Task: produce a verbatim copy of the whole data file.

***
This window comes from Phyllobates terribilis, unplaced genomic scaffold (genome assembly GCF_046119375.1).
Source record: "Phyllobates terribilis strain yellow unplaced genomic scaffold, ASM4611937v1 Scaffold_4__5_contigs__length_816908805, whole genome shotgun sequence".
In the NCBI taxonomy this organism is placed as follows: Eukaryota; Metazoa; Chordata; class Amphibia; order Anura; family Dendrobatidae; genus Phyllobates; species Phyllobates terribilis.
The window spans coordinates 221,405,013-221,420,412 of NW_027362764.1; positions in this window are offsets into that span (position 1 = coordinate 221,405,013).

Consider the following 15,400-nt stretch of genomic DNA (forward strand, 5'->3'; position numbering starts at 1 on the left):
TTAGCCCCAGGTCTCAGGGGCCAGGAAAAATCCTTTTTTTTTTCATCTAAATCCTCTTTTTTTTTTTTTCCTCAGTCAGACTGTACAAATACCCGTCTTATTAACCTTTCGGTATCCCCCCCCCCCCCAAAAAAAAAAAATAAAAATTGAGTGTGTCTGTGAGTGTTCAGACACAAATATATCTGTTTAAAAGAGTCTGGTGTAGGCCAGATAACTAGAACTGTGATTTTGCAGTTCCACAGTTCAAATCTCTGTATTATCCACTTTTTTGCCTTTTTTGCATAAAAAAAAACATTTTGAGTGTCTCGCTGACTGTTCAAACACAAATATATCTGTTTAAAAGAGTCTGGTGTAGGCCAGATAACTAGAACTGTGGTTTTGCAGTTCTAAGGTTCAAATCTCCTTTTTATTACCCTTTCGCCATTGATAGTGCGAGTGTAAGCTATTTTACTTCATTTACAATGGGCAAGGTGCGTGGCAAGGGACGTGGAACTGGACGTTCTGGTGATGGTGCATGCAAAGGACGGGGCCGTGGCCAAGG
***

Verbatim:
This window comes from Phyllobates terribilis, unplaced genomic scaffold (genome assembly GCF_046119375.1).
Source record: "Phyllobates terribilis strain yellow unplaced genomic scaffold, ASM4611937v1 Scaffold_4__5_contigs__length_816908805, whole genome shotgun sequence".
In the NCBI taxonomy this organism is placed as follows: Eukaryota; Metazoa; Chordata; class Amphibia; order Anura; family Dendrobatidae; genus Phyllobates; species Phyllobates terribilis.
The window spans coordinates 221,405,013-221,420,412 of NW_027362764.1; positions in this window are offsets into that span (position 1 = coordinate 221,405,013).

Consider the following 15,400-nt stretch of genomic DNA (forward strand, 5'->3'; position numbering starts at 1 on the left):
TTAGCCCCAGGTCTCAGGGGCCAGGAAAAATCCTTTTTTTTTTCATCTAAATCCTCTTTTTTTTTTTTTCCTCAGTCAGACTGTACAAATACCCGTCTTATTAACCTTTCGGTATCCCCCCCCCCCCCAAAAAAAAAAAATAAAAATTGAGTGTGTCTGTGAGTGTTCAGACACAAATATATCTGTTTAAAAGAGTCTGGTGTAGGCCAGATAACTAGAACTGTGATTTTGCAGTTCCACAGTTCAAATCTCTGTATTATCCACTTTTTTGCCTTTTTTGCATAAAAAAAAACATTTTGAGTGTCTCGCTGACTGTTCAAACACAAATATATCTGTTTAAAAGAGTCTGGTGTAGGCCAGATAACTAGAACTGTGGTTTTGCAGTTCTAAGGTTCAAATCTCCTTTTTATTACCCTTTCGCCATTGATAGTGCGAGTGTAAGCTATTTTACTTCATTTACAATGGGCAAGGTGCGTGGCAAGGGACGTGGAACTGGACGTTCTGGTGATGGTGCATGCAAAGGACGGGGCCGTGGCCAAGG